In step 140, an illuminant, e', is chosen that generates the tristimulus values k when it is reflected from the known surface. One way is provide a database of illuminant SPDs to find e' that minimizes the difference between the predicted tristimulus values, k', and the actual displayed tristimulus values, k. In step 140, an illuminant e' is chosen from a database. In step 150, k' is computed by multiplying e' with a nn function representing the spectral reflectances of the known surface, Sw, and the stored function, H. In step 160, the predicted tristimulus values, k' and the actual displayed tristimulus values k are compared. If the difference between k and k' is less than a stored threshold, e' is passed as a vector to step 170 where it is transformed into a nn diagonal matrix, L'.

In step 180, a scene transfer matrix, C, is generated by multiplying two stored functions: B, a n3 matrix representing the surface spectral basis functions and H, a 3n matrix representing the CIE XYZ color matching functions with L'. In step 90, the matrix C is inverted.

In step 200, the displayed 3p RGB values for all p pixels in the image are passed through the LUT to generate RGB values that are linear with displayed luminance. In step 210, the linear RGB values, R', are converted into XYZ values by multiplying R' with Z to generate X.

In step 220, a representation of spectral reflectances of all points in the image is constructed. This is accomplished by matrix multiplication of B, a stored n3 matrix, with A (the inverted scene transfer matrix), and X (a 3p matrix containing the tristimulus values for all surfaces depicted in the scene).

In step 230, a new scene illuminant, u', is chosen and transformed into a nn diagonal matrix, L'. As in the previous embodiments, the system operator may change the spectral representations of surfaces in the scene, S, in step 220, or the spectral representation of scene illumination, u'.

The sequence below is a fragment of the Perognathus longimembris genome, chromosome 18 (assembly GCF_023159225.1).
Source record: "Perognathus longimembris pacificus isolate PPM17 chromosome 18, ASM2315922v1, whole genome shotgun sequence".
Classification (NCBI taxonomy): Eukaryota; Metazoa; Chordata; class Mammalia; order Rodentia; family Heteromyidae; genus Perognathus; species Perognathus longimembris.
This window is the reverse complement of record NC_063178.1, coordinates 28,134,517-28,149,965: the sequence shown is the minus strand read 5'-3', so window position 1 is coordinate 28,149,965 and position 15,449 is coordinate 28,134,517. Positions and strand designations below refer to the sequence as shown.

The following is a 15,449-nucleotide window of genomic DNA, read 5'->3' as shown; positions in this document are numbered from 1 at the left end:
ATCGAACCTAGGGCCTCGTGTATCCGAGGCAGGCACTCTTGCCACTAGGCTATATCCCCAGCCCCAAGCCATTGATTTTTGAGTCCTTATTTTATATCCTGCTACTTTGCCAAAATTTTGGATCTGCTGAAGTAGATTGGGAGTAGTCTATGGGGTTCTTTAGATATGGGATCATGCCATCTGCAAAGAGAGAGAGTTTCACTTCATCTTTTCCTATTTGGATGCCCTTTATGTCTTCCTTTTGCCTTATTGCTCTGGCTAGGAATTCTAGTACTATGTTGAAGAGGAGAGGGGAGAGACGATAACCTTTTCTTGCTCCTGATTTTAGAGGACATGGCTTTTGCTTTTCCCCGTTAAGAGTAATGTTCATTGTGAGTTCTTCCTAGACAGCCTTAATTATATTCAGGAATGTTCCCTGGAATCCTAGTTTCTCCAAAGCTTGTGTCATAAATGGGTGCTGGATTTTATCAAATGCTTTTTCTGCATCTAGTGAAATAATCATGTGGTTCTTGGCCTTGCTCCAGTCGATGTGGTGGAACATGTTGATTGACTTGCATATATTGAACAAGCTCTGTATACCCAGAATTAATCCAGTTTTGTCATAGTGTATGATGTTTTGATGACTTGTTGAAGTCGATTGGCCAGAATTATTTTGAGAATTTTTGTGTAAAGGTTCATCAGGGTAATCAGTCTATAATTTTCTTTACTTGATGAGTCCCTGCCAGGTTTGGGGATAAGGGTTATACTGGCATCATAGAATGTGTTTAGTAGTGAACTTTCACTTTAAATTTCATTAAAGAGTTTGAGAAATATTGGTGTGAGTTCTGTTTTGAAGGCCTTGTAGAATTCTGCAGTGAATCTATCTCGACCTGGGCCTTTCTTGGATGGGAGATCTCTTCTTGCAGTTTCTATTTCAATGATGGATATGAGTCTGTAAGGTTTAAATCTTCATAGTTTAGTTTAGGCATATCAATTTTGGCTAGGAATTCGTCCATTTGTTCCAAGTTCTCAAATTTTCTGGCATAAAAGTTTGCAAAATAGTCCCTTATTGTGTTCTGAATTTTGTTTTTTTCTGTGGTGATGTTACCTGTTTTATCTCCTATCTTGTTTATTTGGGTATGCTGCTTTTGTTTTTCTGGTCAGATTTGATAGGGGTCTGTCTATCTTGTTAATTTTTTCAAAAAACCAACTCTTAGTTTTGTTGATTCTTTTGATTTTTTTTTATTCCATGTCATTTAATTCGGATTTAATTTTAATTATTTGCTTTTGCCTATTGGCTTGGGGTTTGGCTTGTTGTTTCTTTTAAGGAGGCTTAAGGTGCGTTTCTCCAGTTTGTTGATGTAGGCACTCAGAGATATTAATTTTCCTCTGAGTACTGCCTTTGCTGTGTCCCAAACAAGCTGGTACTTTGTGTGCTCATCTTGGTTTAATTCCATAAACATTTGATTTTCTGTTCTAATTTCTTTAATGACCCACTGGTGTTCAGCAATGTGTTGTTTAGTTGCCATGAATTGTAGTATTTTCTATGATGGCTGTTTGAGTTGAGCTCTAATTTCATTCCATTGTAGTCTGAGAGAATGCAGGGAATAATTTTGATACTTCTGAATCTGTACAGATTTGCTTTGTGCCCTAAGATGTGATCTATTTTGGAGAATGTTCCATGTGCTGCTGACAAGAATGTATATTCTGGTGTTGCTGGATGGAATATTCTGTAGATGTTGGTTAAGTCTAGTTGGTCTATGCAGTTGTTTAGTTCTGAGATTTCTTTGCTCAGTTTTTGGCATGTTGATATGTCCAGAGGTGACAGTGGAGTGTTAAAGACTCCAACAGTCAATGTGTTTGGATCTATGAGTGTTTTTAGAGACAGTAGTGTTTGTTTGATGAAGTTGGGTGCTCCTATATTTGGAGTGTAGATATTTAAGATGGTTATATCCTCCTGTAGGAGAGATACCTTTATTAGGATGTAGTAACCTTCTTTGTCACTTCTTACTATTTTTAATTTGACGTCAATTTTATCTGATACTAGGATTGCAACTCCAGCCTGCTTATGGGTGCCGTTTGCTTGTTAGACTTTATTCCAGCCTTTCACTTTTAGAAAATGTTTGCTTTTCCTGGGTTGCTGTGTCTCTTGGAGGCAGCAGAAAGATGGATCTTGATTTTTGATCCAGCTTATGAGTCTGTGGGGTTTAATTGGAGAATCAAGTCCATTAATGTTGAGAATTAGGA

In step 240, L' is combined with S and H to calculate the XYZ values that should be displayed or printed. These XYZ values are then sent to appropriate LUTs for subsequent display or printing. In step 250, the image is rendered.

Although the invention has been described in three channel RGB space, it would be obvious to one skilled in the art to increase the number of the channels or translate the image data into a different visual representation such as CMY.

Patent Citations
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Non-Patent Citations
Reference
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US6750442Mar 6, 2002Jun 15, 2004Xerox CorporationUse of spectral sensors for automatic media identification and improved scanner correction
US6879716 *Oct 20, 2000Apr 12, 2005Fuji Photo Film Co., Ltd.Method and apparatus for compressing multispectral images
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Classifications
U.S. Classification382/167, 348/222.1, 358/509, 358/518, 348/227.1
International ClassificationG06T1/00, G06T11/60, H04N1/60, G06T7/00
Cooperative ClassificationH04N1/603, H04N1/6086
European ClassificationH04N1/60F, H04N1/60R2